Bishop Robert Morlino has defended the public funeral of the late Senator Edward Kennedy as “more than appropriate”. As one of the first prelates to comment on the televised funeral mass and burial, the Madison, NY bishop described the rites as being intentionally “subdued” because of Kennedy's “long-standing and public holding of pro-abortion and other stances”. The bishop emphasized that the Church did not deny any of the Senator's personal or political failings in the liturgies.
“For not a few Catholics,” the bishop wrote in his diocesan newspaper column
, “the funeral rites for Senator Kennedy were a source of scandal — that is, quite literally, led them into sin.” Bishop Morlino explained that some Catholics were taking satisfaction in their conviction that Kennedy was hell-bound, suggesting that the faithful should consider "whether we are less eager to grant mercy than God Himself is.”
Read Bishop Morlino's letter below:
God’s mercy and Senator Edward Kennedy
By Bishop Robert C. Morlino
Thursday, 03 September 2009
As I complete my time of rest and recuperation, I found myself unpredictably (at least had I been able to predict six months ago) with time available to me to watch on the television most of the events surrounding the funeral and burial of Senator Edward Moore Kennedy. For myself, the time was prayerful and well spent because I knew a lot about Senator Kennedy when he was still fairly young and, of course, I was younger still.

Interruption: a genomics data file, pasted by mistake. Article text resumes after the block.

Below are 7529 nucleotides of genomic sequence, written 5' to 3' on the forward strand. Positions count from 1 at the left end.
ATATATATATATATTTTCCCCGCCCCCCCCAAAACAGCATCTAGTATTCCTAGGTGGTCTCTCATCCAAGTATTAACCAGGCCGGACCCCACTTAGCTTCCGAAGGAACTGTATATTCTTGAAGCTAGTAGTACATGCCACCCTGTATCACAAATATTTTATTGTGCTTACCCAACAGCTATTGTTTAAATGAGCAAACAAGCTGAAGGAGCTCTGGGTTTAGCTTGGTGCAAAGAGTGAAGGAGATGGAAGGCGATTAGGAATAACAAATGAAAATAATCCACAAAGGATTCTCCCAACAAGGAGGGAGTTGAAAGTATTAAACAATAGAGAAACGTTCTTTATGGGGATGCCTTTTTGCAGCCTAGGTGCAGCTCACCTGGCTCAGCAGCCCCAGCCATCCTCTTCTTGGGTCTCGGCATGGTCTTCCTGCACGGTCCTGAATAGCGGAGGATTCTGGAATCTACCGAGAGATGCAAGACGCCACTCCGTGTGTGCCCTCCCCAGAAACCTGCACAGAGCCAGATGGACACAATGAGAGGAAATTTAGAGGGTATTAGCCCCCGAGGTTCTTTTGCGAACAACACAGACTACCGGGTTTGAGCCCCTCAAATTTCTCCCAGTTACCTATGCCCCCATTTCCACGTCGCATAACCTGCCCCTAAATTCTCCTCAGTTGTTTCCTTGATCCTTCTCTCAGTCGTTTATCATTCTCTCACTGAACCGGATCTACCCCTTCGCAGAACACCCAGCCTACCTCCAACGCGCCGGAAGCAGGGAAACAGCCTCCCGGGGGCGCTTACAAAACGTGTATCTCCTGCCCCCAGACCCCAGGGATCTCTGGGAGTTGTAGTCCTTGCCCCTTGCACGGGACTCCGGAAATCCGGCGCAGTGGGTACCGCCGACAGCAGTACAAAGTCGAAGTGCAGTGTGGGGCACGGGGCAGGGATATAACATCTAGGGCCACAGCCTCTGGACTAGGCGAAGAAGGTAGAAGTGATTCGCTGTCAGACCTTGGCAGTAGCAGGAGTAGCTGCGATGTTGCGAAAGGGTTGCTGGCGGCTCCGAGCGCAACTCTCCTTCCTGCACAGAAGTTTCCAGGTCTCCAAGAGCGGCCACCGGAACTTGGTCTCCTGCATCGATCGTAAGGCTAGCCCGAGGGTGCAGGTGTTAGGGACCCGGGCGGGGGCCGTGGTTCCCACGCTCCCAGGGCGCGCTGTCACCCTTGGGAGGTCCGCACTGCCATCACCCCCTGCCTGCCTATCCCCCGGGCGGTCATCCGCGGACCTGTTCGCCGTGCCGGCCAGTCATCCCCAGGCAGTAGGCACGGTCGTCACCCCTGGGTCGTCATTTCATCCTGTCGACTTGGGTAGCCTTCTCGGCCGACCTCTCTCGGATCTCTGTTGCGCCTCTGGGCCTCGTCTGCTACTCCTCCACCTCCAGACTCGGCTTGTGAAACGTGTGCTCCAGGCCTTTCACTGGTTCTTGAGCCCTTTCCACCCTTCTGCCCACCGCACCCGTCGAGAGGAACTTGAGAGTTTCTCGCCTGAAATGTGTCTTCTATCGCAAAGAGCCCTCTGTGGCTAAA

Senator Kennedy and I, many years ago, were, according to the common understanding, not quite ready to get in line to go and meet our Judge. There was plenty of time available, we presumed, to prepare ourselves to take our place in that line, and to welcome that part of our humanity which is experiencing the mystery of suffering and death.
As I watched Senator Kennedy’s funeral, it became very real to me that not only am I and so many of my friends very much a part of that line right now, getting ready to meet our maker, but we’re rather soberingly close to the front of that line. As I speak in this way, I don’t want anyone to think that I am indirectly referring to some medical crisis that brings me close to death — there is no such crisis. At the same time, realizing that one is much closer to the front of that line challenges me to intensify my efforts to grow in holiness and to be evermore alive through the mercy and forgiveness of God. And for that, I am grateful for the experience of last weekend.